Wednesday, August 02, 2006

bug and bug-eyed

I am at home today with a second-rate virus persistent enough to produce a mild fever and sore throat but not disabling enough to keep me in bed all day. I've slept all I could, soap operas bore me senseless and I've just finished a book. Blogging seems like the next best activity. Or I could do my ironing. Nah.

Dan Savage writes a great article about Washington state's supreme court decision not to overturn that state's ban on gay marriage. He talks (hilariously) about the weakness of the argument(s) used by those opposed to gay marriage. He sees it as a sign of victory on the horizon. The man is right on.

Just finished Larry McMurtry's
Lonesome Dove. Did not expect a tale of the Old West to unsettle me so much. He can paint a vivid literary picture. And of course, it's not just about cattle ranching and Mother Nature's hardships. It's about the hideous and heroic aspects of human nature. The stuff of all good novels.

I am maybe half-way to my goal of reading all the Pulitzer Prize winning novels ever written.
Lonesome Dove is one of these. I don't think that winning a Pulitzer Prize means that something is the very best. It is naive to think that any awarding body makes decisions free from politics or personal bias. However, the odds of reading something of literary value are pretty good with Pulitzers. Even if that occasionally means slogging through works like Updike's incredibly annoying Rabbit series. In addition to narrowing down the overwhelming quantity of available fiction, I rely on the recommendations from friends and people whose opinion I value. I've been pretty happy with the results.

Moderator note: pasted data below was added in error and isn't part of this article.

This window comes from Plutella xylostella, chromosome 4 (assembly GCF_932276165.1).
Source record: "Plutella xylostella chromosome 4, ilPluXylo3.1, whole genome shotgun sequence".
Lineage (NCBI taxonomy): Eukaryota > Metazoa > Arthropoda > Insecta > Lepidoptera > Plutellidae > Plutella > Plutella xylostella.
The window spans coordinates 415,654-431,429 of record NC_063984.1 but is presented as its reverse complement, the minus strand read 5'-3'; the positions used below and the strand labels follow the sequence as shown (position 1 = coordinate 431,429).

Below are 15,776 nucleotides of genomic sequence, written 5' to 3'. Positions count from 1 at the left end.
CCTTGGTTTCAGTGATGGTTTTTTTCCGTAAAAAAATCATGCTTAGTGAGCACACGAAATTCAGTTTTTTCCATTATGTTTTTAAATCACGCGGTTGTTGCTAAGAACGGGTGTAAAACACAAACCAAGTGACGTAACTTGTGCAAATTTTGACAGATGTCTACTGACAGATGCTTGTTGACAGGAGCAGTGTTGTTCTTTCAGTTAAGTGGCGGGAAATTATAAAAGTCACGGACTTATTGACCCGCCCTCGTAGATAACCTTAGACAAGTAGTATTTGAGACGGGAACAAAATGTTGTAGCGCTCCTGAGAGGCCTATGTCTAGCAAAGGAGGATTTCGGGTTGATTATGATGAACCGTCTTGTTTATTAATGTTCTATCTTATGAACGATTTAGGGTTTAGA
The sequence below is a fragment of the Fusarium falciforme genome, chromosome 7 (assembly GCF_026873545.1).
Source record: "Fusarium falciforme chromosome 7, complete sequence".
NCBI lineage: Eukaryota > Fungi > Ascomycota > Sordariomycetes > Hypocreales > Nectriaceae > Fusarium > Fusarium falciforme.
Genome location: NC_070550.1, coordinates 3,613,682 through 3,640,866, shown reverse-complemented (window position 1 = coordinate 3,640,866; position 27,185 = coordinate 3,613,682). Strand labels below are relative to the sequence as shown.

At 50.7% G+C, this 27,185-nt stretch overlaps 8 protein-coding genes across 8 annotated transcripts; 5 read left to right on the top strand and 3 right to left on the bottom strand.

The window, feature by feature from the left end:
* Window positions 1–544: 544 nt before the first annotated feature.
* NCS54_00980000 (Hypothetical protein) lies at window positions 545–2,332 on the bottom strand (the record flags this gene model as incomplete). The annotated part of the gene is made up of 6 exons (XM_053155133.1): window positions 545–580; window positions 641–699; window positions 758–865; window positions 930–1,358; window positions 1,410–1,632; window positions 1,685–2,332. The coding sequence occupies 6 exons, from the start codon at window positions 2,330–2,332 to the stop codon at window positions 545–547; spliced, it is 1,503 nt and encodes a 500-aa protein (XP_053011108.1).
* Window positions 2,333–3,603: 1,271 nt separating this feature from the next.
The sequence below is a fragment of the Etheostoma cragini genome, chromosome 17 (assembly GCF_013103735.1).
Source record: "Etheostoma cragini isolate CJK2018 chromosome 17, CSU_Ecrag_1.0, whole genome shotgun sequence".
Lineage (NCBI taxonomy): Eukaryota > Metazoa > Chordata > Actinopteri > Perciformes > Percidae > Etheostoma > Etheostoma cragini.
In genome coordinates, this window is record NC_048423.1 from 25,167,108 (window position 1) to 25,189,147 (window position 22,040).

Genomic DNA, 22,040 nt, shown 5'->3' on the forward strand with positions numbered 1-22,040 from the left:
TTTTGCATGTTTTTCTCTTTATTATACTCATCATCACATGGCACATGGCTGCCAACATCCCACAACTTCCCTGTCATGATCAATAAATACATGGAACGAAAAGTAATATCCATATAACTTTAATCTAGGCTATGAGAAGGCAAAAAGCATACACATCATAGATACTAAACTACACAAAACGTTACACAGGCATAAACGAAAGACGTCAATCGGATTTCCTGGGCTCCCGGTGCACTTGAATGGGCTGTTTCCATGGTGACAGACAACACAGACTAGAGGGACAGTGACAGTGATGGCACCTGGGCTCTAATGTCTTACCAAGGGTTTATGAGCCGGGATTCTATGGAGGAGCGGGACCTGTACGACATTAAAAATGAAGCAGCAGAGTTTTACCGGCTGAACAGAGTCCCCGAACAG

Bill Moyer's interview with Margaret Atwood did not disappoint. And it made me return to the issues surrounding atheism that have always bothered me. Atheism can become a religious dogma. First, I want no part of an organized belief system. Second, I have difficulty embracing a concept that is rooted in the absence of a thing. The negation of God alone seems a thin premise for a personal philosophy. I would rather be a skeptic. Understanding that there is much that can't be answered and becoming comfortable with that lack of absolute knowledge. But continuing to explore ideas and challenge unfounded claims of truth. Spirituality may just be our organism's construct and I can prove neither the existence nor non-existence of a deity. My logic tells me that stories told to comfort ourselves about death and the unknown have been historically just that: stories. Which have value in so many ways...but not as absolute truth.

Don't you love the photo of Mel Gibson that's accompanying the drunken tirade "the-jews-are-what's-wrong-with-the-world" articles? Bug-eyed terrorist. He looks like a bug-eyed terrorist. I'm sure that's helping him smooth things over.
Hey, it's your Anti-Semite debutante "coming out" tequila party, Mel. Congratulations! If you remove the a-z, Mazel spells Mel. Mel Tov.

Sometimes I read the News Bizarre.

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